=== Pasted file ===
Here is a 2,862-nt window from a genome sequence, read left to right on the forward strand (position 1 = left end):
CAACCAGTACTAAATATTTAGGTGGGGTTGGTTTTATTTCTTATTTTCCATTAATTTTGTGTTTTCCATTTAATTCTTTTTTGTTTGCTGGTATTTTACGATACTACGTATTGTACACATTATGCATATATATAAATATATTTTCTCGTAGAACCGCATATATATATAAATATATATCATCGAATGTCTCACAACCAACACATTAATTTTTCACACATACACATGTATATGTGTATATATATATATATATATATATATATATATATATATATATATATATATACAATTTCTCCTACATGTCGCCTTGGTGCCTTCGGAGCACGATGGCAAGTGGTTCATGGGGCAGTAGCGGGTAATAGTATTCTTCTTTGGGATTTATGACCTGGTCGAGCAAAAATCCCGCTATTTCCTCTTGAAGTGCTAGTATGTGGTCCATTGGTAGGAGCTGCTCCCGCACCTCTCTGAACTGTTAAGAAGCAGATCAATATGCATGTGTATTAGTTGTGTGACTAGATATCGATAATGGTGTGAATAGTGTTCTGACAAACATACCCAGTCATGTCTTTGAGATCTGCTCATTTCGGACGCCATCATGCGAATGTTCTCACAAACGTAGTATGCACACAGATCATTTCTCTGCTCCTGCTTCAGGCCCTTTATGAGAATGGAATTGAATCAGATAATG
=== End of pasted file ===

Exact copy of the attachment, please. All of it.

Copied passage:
Here is a 2,862-nt window from a genome sequence, read left to right on the forward strand (position 1 = left end):
CAACCAGTACTAAATATTTAGGTGGGGTTGGTTTTATTTCTTATTTTCCATTAATTTTGTGTTTTCCATTTAATTCTTTTTTGTTTGCTGGTATTTTACGATACTACGTATTGTACACATTATGCATATATATAAATATATTTTCTCGTAGAACCGCATATATATATAAATATATATCATCGAATGTCTCACAACCAACACATTAATTTTTCACACATACACATGTATATGTGTATATATATATATATATATATATATATATATATATATATATATATATATACAATTTCTCCTACATGTCGCCTTGGTGCCTTCGGAGCACGATGGCAAGTGGTTCATGGGGCAGTAGCGGGTAATAGTATTCTTCTTTGGGATTTATGACCTGGTCGAGCAAAAATCCCGCTATTTCCTCTTGAAGTGCTAGTATGTGGTCCATTGGTAGGAGCTGCTCCCGCACCTCTCTGAACTGTTAAGAAGCAGATCAATATGCATGTGTATTAGTTGTGTGACTAGATATCGATAATGGTGTGAATAGTGTTCTGACAAACATACCCAGTCATGTCTTTGAGATCTGCTCATTTCGGACGCCATCATGCGAATGTTCTCACAAACGTAGTATGCACACAGATCATTTCTCTGCTCCTGCTTCAGGCCCTTTATGAGAATGGAATTGAATCAGATAATG